So, Halloween happens here in Peru. It’s odd, but as October drew to a close, you saw more and more shops advertising for the holiday. They featured candy sales, special costumes that you could for your children, and on the day of Halloween some classic cotton webbing and hanging banners proclaiming “Happy Halloween” (really, in English, not Spanish. I think the market isn’t big enough yet to manufacture signs outside of English). There is a big push to celebrate Halloween.
Yet everyone I interact with is anti-Halloween or at least resistant. My host family thinks it is strange that it is in Peru and decided not to celebrate, stating that they are Christian. That cracked me up considering how critical Halloween was to my upbringing. The people I work with spoke about with mild disdain and dislike for the emphasis on scaring children. Mainly, they felt it took away from the Peruvian holidays during that time, Día de la Canción Criolla and Día de Todos Los Santos.
I don’t like the argument that Halloween is bad because it has bad traditions. The traditions are just traditions. Most of them are, of course, driven by a want to sell candy and costumes, not a pagan tradition about renewal of the Earth, which I’ve heard as one origin tale. Still, it’s just a holiday with traditions and that none of those are inherently bad.
I agree more with the disdain for the fact that Halloween steals attention from pre-established Peruvian traditions. That’s discouraging. Plus, there’s the uncomfortable level of western cultural hegemony.
Personally, I don’t much like importing traditions for the purpose of commercial sales. Essentially, Halloween was brought to the Peru from multinational corporations looking to create a new market. It’s an easy sell: free candy and silly costumes.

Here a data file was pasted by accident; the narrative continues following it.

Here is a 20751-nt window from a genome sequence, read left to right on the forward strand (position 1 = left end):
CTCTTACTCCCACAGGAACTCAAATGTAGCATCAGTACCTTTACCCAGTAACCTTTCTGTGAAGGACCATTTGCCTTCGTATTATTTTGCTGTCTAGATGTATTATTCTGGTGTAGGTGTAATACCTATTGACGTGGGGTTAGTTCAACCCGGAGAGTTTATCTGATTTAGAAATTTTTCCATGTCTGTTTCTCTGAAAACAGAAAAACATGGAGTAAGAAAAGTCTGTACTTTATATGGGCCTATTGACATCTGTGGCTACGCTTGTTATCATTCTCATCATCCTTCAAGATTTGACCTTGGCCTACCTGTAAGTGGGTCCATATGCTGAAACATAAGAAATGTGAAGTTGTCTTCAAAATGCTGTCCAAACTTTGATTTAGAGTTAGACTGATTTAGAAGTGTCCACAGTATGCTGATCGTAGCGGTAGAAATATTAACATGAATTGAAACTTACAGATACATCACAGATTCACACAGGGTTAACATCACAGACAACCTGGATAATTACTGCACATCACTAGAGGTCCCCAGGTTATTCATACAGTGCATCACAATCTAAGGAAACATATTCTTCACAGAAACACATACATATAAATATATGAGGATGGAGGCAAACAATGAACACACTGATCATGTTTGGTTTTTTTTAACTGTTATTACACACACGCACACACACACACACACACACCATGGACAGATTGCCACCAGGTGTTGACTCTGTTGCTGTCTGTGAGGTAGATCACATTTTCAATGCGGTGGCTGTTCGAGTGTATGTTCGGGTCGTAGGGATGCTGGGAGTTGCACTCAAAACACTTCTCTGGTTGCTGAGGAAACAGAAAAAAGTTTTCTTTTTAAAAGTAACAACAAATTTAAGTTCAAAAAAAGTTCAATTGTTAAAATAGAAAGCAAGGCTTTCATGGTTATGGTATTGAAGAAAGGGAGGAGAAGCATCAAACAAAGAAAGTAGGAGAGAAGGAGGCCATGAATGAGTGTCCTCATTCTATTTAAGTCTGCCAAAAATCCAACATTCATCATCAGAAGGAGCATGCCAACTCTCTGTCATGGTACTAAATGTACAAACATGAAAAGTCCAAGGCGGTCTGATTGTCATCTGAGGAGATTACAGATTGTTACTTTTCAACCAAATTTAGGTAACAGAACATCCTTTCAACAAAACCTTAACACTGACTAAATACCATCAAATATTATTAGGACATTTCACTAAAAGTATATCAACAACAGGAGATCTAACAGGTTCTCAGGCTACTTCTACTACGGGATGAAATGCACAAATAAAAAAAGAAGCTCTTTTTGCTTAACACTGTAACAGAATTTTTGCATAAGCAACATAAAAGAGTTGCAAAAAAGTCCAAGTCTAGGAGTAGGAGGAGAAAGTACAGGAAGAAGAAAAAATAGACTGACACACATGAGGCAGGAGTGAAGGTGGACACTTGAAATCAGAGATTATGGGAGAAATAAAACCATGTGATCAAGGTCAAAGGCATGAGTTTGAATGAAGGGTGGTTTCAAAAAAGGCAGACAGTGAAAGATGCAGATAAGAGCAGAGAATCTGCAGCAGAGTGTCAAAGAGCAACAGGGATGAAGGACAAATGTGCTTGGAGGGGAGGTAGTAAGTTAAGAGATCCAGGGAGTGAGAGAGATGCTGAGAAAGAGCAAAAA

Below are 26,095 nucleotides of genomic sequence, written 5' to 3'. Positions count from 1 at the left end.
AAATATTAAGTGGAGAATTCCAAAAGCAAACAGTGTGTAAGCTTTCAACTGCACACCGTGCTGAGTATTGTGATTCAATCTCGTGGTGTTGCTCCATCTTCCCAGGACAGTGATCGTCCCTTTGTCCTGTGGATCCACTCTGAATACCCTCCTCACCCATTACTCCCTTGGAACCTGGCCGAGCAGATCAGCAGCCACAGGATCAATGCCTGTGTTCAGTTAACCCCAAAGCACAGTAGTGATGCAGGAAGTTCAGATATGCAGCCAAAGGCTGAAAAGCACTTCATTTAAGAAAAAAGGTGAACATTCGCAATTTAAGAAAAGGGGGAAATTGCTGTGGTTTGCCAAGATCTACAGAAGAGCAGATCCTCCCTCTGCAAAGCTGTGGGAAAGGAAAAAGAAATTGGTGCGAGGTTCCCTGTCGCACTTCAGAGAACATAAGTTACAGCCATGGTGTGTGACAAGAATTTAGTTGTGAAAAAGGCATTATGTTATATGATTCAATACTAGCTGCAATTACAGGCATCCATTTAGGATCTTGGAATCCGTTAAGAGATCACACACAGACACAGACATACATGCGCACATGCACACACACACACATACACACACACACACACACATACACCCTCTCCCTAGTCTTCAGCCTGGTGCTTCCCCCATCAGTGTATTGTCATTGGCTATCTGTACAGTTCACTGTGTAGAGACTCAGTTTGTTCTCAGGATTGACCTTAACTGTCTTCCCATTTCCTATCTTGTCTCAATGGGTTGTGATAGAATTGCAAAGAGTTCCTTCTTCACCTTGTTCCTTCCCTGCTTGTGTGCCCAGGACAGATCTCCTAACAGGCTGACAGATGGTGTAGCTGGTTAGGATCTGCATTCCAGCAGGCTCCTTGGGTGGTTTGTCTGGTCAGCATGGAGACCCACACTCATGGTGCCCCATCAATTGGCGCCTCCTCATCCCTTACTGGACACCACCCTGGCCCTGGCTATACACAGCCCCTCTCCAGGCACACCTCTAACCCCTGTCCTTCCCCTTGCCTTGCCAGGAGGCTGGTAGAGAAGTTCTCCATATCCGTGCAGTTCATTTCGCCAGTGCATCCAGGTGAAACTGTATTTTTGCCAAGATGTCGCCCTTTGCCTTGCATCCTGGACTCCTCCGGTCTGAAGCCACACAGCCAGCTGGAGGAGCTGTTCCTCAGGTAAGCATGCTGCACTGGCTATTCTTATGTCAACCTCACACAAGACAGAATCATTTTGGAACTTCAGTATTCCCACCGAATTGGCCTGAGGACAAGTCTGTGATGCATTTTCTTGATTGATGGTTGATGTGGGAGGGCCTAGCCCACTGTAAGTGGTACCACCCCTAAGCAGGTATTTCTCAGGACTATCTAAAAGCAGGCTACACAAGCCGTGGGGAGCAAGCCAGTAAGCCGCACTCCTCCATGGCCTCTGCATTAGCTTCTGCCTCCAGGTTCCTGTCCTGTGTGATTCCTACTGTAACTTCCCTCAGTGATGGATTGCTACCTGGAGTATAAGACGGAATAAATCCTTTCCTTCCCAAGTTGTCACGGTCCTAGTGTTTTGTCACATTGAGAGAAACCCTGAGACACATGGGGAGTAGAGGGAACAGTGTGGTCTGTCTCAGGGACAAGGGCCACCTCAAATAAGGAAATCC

You can see the connection to multinationals on the television. The Disney and other kids’ channels frequently advertised the holiday by rebranding their logos and showing Halloween-themed episodes. Movie channels like HBO and Sony designed their month’s content around horror and fantastical plots.
I can’t fault the companies for wanting to do that. And I can’t fault people for wanting to celebrate. What I don’t understand though is how it’s all worked. I want out on Halloween night and kids were running around the plaza and downtown streets with their parents. They went from storefront to storefront gathering candy and even a few houses. This is evidence to the fact that the “giving out of candy” has not caught on yet. Instead, children and open-minded parents are driving this holiday.
I also saw some dancing, likely in connection to Día de la Canción Criolla, though it was largely attended by elderly instead of children. It’s evident that the cultural-change is intimately tied to age demographics.
Anyway, I wanted to just bring this all up. I don’t like that Halloween takes focus off of cultural holidays here, yet people have the right to abandon their culture. At the same time, I can’t ignore the economic-driven push for homogenization from major corporations. Honestly, I think the two can coexist, though I can see why corporations might resist that. And if people do not appreciate the invasion of a new tradition, I understand that. The point is, it’s odd and happening around the world.